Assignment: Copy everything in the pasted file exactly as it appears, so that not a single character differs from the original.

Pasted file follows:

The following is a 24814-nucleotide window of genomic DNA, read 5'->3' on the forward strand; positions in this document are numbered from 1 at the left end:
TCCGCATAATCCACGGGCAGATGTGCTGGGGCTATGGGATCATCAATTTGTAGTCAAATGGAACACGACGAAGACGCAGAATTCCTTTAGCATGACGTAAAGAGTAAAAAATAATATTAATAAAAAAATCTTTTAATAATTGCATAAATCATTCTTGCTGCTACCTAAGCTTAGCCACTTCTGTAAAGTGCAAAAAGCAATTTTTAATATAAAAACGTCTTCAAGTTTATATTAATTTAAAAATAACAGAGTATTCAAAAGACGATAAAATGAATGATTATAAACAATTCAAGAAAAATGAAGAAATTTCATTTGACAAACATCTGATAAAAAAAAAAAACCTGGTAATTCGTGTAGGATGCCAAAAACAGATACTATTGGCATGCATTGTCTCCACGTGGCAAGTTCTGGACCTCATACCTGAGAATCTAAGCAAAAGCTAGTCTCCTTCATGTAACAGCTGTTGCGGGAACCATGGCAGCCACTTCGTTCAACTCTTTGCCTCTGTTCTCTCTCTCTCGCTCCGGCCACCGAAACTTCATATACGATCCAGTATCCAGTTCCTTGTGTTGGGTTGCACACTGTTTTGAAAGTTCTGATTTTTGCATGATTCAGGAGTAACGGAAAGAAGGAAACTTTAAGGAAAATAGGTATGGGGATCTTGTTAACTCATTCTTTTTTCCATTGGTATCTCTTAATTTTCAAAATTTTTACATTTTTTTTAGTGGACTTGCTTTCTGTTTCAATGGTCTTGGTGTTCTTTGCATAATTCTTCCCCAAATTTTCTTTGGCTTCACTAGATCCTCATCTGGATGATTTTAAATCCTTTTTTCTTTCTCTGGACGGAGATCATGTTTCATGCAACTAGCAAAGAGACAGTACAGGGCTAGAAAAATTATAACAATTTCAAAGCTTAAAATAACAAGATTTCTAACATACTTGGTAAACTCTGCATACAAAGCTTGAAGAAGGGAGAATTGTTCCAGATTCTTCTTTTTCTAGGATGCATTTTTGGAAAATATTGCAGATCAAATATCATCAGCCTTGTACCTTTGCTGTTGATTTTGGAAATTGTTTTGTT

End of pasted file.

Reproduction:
The following is a 24814-nucleotide window of genomic DNA, read 5'->3' on the forward strand; positions in this document are numbered from 1 at the left end:
TCCGCATAATCCACGGGCAGATGTGCTGGGGCTATGGGATCATCAATTTGTAGTCAAATGGAACACGACGAAGACGCAGAATTCCTTTAGCATGACGTAAAGAGTAAAAAATAATATTAATAAAAAAATCTTTTAATAATTGCATAAATCATTCTTGCTGCTACCTAAGCTTAGCCACTTCTGTAAAGTGCAAAAAGCAATTTTTAATATAAAAACGTCTTCAAGTTTATATTAATTTAAAAATAACAGAGTATTCAAAAGACGATAAAATGAATGATTATAAACAATTCAAGAAAAATGAAGAAATTTCATTTGACAAACATCTGATAAAAAAAAAAAACCTGGTAATTCGTGTAGGATGCCAAAAACAGATACTATTGGCATGCATTGTCTCCACGTGGCAAGTTCTGGACCTCATACCTGAGAATCTAAGCAAAAGCTAGTCTCCTTCATGTAACAGCTGTTGCGGGAACCATGGCAGCCACTTCGTTCAACTCTTTGCCTCTGTTCTCTCTCTCTCGCTCCGGCCACCGAAACTTCATATACGATCCAGTATCCAGTTCCTTGTGTTGGGTTGCACACTGTTTTGAAAGTTCTGATTTTTGCATGATTCAGGAGTAACGGAAAGAAGGAAACTTTAAGGAAAATAGGTATGGGGATCTTGTTAACTCATTCTTTTTTCCATTGGTATCTCTTAATTTTCAAAATTTTTACATTTTTTTTAGTGGACTTGCTTTCTGTTTCAATGGTCTTGGTGTTCTTTGCATAATTCTTCCCCAAATTTTCTTTGGCTTCACTAGATCCTCATCTGGATGATTTTAAATCCTTTTTTCTTTCTCTGGACGGAGATCATGTTTCATGCAACTAGCAAAGAGACAGTACAGGGCTAGAAAAATTATAACAATTTCAAAGCTTAAAATAACAAGATTTCTAACATACTTGGTAAACTCTGCATACAAAGCTTGAAGAAGGGAGAATTGTTCCAGATTCTTCTTTTTCTAGGATGCATTTTTGGAAAATATTGCAGATCAAATATCATCAGCCTTGTACCTTTGCTGTTGATTTTGGAAATTGTTTTGTT